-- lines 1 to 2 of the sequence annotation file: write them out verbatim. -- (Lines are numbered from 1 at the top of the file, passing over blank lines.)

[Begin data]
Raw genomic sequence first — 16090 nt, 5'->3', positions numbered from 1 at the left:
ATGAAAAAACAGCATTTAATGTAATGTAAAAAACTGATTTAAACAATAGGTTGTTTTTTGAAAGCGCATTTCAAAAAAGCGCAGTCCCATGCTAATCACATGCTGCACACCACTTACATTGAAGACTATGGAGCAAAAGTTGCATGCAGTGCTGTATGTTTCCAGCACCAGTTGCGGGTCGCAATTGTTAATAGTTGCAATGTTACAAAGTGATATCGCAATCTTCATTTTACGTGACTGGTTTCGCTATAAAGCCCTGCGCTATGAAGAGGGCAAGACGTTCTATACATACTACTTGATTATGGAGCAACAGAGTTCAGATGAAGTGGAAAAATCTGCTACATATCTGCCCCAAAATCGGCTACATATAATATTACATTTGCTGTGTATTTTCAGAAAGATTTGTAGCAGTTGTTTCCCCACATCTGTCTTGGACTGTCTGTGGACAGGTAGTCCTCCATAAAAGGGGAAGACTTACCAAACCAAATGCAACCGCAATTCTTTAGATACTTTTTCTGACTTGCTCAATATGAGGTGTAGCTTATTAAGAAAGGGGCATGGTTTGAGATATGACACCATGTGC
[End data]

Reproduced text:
Raw genomic sequence first — 16090 nt, 5'->3', positions numbered from 1 at the left:
ATGAAAAAACAGCATTTAATGTAATGTAAAAAACTGATTTAAACAATAGGTTGTTTTTTGAAAGCGCATTTCAAAAAAGCGCAGTCCCATGCTAATCACATGCTGCACACCACTTACATTGAAGACTATGGAGCAAAAGTTGCATGCAGTGCTGTATGTTTCCAGCACCAGTTGCGGGTCGCAATTGTTAATAGTTGCAATGTTACAAAGTGATATCGCAATCTTCATTTTACGTGACTGGTTTCGCTATAAAGCCCTGCGCTATGAAGAGGGCAAGACGTTCTATACATACTACTTGATTATGGAGCAACAGAGTTCAGATGAAGTGGAAAAATCTGCTACATATCTGCCCCAAAATCGGCTACATATAATATTACATTTGCTGTGTATTTTCAGAAAGATTTGTAGCAGTTGTTTCCCCACATCTGTCTTGGACTGTCTGTGGACAGGTAGTCCTCCATAAAAGGGGAAGACTTACCAAACCAAATGCAACCGCAATTCTTTAGATACTTTTTCTGACTTGCTCAATATGAGGTGTAGCTTATTAAGAAAGGGGCATGGTTTGAGATATGACACCATGTGC